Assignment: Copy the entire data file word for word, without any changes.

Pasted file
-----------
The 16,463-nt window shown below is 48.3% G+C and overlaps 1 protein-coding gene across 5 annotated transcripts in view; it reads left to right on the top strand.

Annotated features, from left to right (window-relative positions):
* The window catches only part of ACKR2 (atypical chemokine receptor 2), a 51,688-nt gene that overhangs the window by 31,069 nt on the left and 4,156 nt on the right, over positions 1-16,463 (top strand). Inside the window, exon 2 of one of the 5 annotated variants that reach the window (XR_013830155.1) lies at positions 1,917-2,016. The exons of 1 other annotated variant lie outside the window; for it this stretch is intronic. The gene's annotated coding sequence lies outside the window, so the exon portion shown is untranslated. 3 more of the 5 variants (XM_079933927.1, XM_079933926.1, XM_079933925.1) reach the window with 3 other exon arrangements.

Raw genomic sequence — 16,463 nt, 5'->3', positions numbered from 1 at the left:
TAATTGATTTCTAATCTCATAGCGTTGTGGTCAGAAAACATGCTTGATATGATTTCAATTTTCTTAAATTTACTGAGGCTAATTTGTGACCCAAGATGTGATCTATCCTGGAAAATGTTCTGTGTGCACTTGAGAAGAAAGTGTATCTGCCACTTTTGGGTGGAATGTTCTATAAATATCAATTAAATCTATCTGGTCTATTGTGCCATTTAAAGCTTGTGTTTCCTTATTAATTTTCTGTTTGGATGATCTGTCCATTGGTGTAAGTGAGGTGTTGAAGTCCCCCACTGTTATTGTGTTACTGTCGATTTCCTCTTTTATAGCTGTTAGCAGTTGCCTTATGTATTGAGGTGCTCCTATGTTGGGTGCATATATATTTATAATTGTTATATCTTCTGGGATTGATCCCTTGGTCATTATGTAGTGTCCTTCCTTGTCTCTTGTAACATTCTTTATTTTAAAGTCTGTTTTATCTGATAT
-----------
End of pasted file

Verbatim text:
The 16,463-nt window shown below is 48.3% G+C and overlaps 1 protein-coding gene across 5 annotated transcripts in view; it reads left to right on the top strand.

Annotated features, from left to right (window-relative positions):
* The window catches only part of ACKR2 (atypical chemokine receptor 2), a 51,688-nt gene that overhangs the window by 31,069 nt on the left and 4,156 nt on the right, over positions 1-16,463 (top strand). Inside the window, exon 2 of one of the 5 annotated variants that reach the window (XR_013830155.1) lies at positions 1,917-2,016. The exons of 1 other annotated variant lie outside the window; for it this stretch is intronic. The gene's annotated coding sequence lies outside the window, so the exon portion shown is untranslated. 3 more of the 5 variants (XM_079933927.1, XM_079933926.1, XM_079933925.1) reach the window with 3 other exon arrangements.

Raw genomic sequence — 16,463 nt, 5'->3', positions numbered from 1 at the left:
TAATTGATTTCTAATCTCATAGCGTTGTGGTCAGAAAACATGCTTGATATGATTTCAATTTTCTTAAATTTACTGAGGCTAATTTGTGACCCAAGATGTGATCTATCCTGGAAAATGTTCTGTGTGCACTTGAGAAGAAAGTGTATCTGCCACTTTTGGGTGGAATGTTCTATAAATATCAATTAAATCTATCTGGTCTATTGTGCCATTTAAAGCTTGTGTTTCCTTATTAATTTTCTGTTTGGATGATCTGTCCATTGGTGTAAGTGAGGTGTTGAAGTCCCCCACTGTTATTGTGTTACTGTCGATTTCCTCTTTTATAGCTGTTAGCAGTTGCCTTATGTATTGAGGTGCTCCTATGTTGGGTGCATATATATTTATAATTGTTATATCTTCTGGGATTGATCCCTTGGTCATTATGTAGTGTCCTTCCTTGTCTCTTGTAACATTCTTTATTTTAAAGTCTGTTTTATCTGATAT